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Showing most liked content since 10/20/2017 in Album Reviews

  1. 1 point
    This one and Lennon/Ono's Two Virgins were some of my first exposures to electronic/experimental music. I was a 10 year old SF Bay Area kid back then, and while I was initially seeking out something a bit more "familiar" from these albums, the exposure I got to the avant garde mystified and intrigued me enough to eventually lead me to becoming a creator of unique sonic experiments myself. I should add that Revolution 9 was a big part of this exposure too. I've heard a lot of stories about how Beaver and Krause felt like they'd been Harrison's robbery victims with the release of this album. I'll just say that whatever dirty stuff that may have gone on regarding its production, the album's sounds got to my young ears and affected my brain permanently, and for this I'm indebted to everyone involved. The 5 stars indicate more my feeling about the whole than perhaps the "quality" of the sounds, but both make up a well-driven road on my synapses.
  2. 1 point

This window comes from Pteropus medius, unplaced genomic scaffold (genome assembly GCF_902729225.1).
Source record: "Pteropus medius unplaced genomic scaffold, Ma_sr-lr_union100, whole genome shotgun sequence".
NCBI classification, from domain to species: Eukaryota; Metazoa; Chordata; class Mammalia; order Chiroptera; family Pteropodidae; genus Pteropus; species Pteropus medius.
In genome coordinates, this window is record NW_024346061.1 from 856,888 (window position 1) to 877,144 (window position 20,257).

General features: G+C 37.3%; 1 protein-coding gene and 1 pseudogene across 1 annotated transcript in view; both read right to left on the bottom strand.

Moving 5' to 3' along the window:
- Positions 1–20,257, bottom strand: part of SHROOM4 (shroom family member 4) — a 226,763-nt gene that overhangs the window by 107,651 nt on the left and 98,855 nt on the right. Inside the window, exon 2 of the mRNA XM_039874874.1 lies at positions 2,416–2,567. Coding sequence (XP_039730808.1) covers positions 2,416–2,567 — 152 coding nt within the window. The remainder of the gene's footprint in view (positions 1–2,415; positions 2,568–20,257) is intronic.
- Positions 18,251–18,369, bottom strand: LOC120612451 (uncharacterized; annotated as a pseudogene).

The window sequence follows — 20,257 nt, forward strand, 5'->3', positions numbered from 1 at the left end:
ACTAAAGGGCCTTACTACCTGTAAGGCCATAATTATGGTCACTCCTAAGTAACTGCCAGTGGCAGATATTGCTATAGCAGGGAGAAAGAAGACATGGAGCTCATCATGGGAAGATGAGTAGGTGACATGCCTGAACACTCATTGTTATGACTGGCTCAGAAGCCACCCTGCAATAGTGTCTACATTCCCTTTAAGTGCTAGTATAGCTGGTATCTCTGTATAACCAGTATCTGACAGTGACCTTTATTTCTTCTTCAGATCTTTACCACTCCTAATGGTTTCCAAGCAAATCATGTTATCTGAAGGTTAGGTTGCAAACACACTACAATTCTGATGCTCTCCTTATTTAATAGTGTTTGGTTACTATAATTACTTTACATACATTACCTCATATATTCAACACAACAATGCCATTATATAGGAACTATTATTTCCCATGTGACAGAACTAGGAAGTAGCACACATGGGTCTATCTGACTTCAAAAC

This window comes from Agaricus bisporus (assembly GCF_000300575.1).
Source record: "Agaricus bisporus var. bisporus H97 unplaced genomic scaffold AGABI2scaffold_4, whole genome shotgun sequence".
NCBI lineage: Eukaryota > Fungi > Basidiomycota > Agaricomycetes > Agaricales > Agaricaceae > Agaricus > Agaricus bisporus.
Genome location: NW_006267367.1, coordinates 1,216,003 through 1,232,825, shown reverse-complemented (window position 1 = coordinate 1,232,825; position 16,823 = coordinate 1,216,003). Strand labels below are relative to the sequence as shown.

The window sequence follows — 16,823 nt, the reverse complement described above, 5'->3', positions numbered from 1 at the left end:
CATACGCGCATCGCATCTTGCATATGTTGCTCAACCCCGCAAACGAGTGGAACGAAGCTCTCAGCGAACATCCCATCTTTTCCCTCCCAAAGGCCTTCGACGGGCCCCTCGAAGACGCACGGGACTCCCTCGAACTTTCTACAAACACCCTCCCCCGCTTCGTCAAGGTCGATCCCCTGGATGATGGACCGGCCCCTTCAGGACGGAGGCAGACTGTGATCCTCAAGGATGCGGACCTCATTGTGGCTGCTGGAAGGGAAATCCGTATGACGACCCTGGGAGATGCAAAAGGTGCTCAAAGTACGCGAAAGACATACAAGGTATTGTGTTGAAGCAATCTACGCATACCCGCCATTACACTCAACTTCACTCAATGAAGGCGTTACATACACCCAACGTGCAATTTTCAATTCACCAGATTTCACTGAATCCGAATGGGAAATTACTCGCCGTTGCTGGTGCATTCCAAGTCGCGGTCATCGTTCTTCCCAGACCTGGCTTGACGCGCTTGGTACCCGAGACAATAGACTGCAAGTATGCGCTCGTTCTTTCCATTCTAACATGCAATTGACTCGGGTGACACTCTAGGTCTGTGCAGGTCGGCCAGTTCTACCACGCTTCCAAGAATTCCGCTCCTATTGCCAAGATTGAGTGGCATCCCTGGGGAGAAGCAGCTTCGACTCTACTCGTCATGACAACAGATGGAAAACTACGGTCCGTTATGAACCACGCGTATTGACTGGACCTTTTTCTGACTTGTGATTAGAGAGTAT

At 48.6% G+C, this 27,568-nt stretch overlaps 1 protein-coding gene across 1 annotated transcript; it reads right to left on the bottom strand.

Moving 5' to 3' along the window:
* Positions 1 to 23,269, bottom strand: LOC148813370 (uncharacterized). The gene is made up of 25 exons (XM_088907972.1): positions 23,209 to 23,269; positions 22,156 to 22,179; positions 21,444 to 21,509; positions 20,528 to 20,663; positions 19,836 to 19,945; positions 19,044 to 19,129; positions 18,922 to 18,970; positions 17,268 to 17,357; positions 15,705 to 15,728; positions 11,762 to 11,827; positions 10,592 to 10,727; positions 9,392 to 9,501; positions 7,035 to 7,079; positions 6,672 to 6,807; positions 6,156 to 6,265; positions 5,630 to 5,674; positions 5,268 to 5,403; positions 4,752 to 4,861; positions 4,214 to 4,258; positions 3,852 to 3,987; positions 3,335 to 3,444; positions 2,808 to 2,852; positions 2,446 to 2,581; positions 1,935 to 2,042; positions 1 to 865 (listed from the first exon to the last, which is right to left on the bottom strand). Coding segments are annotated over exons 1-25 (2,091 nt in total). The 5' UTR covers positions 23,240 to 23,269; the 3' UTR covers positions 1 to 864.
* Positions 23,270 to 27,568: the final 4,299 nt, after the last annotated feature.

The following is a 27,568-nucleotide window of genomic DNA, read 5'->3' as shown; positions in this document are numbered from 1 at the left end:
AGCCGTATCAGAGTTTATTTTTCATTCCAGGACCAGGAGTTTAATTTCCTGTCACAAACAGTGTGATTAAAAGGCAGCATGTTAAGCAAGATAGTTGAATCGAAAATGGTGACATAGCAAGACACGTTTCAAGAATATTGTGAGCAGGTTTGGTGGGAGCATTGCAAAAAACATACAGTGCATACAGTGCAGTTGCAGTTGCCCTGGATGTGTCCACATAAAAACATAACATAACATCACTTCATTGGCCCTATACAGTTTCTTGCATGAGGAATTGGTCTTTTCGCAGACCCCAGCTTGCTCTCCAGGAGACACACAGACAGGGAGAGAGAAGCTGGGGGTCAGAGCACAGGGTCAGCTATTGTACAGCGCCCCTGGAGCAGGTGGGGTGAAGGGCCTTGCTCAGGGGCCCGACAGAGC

The duo of Dieter Moebius and Hans-Joachim Roedelius deliver nothing in the way of tunes or melodic moments on their second Cluster album from 1972, `Cluster II', nor is it particularly similar to the subdued spacey drifts of the frequently near-ambient debut. Instead, noisy experiments, druggy improvisations and cryptic instrumental collages of guitar, organ and electronics are the order of the day here, closer to the darker atmospheres of the early Krautrock-era works of Kraftwerk, Tangerine Dream and Klaus Schulze. Opener `Plas' is a churning stormy drone that grows in stature amidst a heartbeat-like wavering klaxon and harsh ebbing and flowing serrated slivers. A snarling and grumbling electric guitar line repeats over and over into infinity throughout `Im Suden' with ambient distortion washes shimmering to the surface behind them, everything swamped in an unceasing brewing rumble of feedback. Chiming guitar tendrils try to snake their way through an air of shuffling electronic spirals and pulsing machine hisses that slowly abate to allow the briefest of light to enter, and `Fur Die Katz's alien-like twitches and scratchy distortion close the first side, a piece that could have easily found a home on Tangerine Dream's proto-dark ambient `Zeit'. The suffocating `Live In Der Fabrik' on the flip side is a cavernous environment of chugging machine oscillations feverishly ripped apart by delirious electronic ripples, and the growing menace of `Georgel's sombre droning organ with the lightest of crystalline airy wisps flitting about could have easily worked its way out of the spacey improvised section of Pink Floyd's `A Saucerful of Secrets' and `Set the Controls for the Heart of the Sun' live performances from the late Sixties. Closer `Nabitte' wraps the disc on smiles and sunshine...no, wait, make that mucky clanging nightmares of brooding jagged piano and groaning eerie voices makes for deeply unpleasant stuff, pretty much the perfect soundtrack to the seediest snuff tape. `Cluster II' really gets under the skin with grubby fingernails, making for supremely uneasy listening but also one that remains wickedly addictive and completely consuming, laced beginning to end with that dirty sense of danger that permeates all the most satisfying Krautrock works. Four stars. (This review first appeared on the Prog Archives website on April 2ns, 2017.